An unhealthy way to deal with scandal
The public's long-held distrust of food and drug safety on the mainland was stirred once again this week by the exposure of toxic medicine capsules containing far more chromium than is allowed.
The scandal, first reported by China Central Television, attracted a great deal of attention and led to vows by the country's top drug and security authorities that it would be followed by a thorough investigation and a severe crackdown. The Ministry of Public Security said on its website on Thursday that 53 people had been detained, 10 gelatin manufacturers or capsule makers busted and more than 230 tonnes of industrial gelatin seized.
Most of the suspects and enterprises are from Zhejiang's Xinchang county, home to 43 such factories able to produce a total of 100 billion capsules a year - about a third of the mainland's capsule output.
Capsule workshops are found in almost every corner of the county and it's an open secret that their raw materials are industrial gelatin, the Beijing Daily reported on Tuesday.
At least two capsule makers, raided by the authorities recently, had already been blacklisted by county authorities for chromium problems. They were fined last year and their raw materials confiscated, Xinhua reports.
The industrial gelatin used in the capsules was bought in Hebei or Jiangxi, with the capsules then being sold to drug companies across the mainland.
CCTV said that 13 commonly used capsules from nine pharmaceutical enterprises, some with big shares of the mainland market, had excessive levels of chromium.
The State Food and Drug Administration ordered a halt to the sale of the 13 kinds of capsules and on Thursday released its own test results, which showed that at least half of the capsule drugs from the nine drug companies were substandard.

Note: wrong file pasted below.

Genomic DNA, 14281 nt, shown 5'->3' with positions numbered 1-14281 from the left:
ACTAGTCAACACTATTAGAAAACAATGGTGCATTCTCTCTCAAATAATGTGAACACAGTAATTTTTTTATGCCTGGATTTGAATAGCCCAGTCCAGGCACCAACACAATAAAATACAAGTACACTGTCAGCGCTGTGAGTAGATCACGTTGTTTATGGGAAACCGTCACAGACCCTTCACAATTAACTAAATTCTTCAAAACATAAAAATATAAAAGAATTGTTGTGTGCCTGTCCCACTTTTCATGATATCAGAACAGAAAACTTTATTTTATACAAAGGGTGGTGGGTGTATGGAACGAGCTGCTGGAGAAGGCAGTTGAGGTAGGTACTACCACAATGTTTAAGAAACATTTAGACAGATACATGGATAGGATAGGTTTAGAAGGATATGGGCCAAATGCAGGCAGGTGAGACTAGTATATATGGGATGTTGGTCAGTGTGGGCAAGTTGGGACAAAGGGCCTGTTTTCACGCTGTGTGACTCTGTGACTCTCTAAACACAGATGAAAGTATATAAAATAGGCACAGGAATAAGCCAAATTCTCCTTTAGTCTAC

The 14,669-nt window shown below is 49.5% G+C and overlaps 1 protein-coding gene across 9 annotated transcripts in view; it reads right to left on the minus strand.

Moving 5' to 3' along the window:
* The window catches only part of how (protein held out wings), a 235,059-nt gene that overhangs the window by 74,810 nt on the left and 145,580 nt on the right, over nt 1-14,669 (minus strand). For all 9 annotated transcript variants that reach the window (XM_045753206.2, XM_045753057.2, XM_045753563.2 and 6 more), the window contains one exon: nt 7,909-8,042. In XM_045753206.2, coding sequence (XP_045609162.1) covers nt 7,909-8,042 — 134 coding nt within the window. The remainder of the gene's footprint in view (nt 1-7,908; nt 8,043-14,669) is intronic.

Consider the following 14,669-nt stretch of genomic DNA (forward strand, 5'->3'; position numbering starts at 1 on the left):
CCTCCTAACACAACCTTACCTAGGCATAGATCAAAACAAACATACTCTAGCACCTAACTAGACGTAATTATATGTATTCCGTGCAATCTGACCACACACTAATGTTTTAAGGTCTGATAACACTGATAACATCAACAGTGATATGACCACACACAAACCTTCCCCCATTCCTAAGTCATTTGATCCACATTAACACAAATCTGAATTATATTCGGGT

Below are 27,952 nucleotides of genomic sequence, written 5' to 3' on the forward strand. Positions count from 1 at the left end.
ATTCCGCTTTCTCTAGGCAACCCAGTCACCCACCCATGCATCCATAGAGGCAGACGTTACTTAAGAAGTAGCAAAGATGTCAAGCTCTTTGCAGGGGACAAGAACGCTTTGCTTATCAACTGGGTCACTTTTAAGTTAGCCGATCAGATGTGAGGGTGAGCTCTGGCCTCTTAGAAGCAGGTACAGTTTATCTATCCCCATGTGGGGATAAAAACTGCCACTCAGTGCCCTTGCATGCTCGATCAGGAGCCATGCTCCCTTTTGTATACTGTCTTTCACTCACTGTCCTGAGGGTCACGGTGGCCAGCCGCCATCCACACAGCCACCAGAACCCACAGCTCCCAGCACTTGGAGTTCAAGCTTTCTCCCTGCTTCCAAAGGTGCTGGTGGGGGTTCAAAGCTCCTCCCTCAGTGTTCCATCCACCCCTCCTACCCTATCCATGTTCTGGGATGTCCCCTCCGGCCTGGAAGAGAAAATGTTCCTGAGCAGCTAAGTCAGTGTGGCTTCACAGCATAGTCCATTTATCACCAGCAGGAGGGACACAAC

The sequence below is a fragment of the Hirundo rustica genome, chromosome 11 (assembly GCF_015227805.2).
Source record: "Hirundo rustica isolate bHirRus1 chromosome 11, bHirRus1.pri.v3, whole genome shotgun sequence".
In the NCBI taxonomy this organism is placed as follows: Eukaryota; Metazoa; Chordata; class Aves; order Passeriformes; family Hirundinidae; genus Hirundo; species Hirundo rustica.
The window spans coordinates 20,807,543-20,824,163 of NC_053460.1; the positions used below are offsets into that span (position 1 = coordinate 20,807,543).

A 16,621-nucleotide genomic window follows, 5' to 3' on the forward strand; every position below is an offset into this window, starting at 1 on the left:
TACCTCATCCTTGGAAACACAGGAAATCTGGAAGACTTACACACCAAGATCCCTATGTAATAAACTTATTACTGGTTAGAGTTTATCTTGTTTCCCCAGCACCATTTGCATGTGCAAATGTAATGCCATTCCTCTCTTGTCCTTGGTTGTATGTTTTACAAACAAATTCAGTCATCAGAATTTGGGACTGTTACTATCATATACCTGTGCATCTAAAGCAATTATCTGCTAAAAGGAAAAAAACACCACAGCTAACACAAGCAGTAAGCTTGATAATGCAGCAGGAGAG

It ordered the pharmaceutical factories to recall and suspend the manufacture and sale of all capsule drugs. It also issued a circular requiring local food watchdogs to inspect all edible and industrial gelatin producers, as well as enterprises that use gelatin in production.
The top drug authority has stripped three Xinchang capsule makers of their licences and has pledged that any officials who were derelict in performing their duties will be prosecuted.
However, like many previous food and drug safety scandals, this one was first exposed by the media, not the authorities that are supposed to ensure people's safety. People can't help but ask what such officials do every day.
After each scandal the authorities launch crackdowns but the problems remain.
China National Radio reported on Wednesday that Health Minister Chen Zhu had urged the public to be confident about China's pharmaceutical products.
Internet users are not convinced.
Some asked why Chen or Yin Li, the head of the drug watchdog, had yet to apologise.
One widely circulated post showed people how to split a capsule and put the powder in a steamed bun to take the drugs. It urged people to make sure first that the steamed buns were safe, reminding people of last year's dyed buns scandal.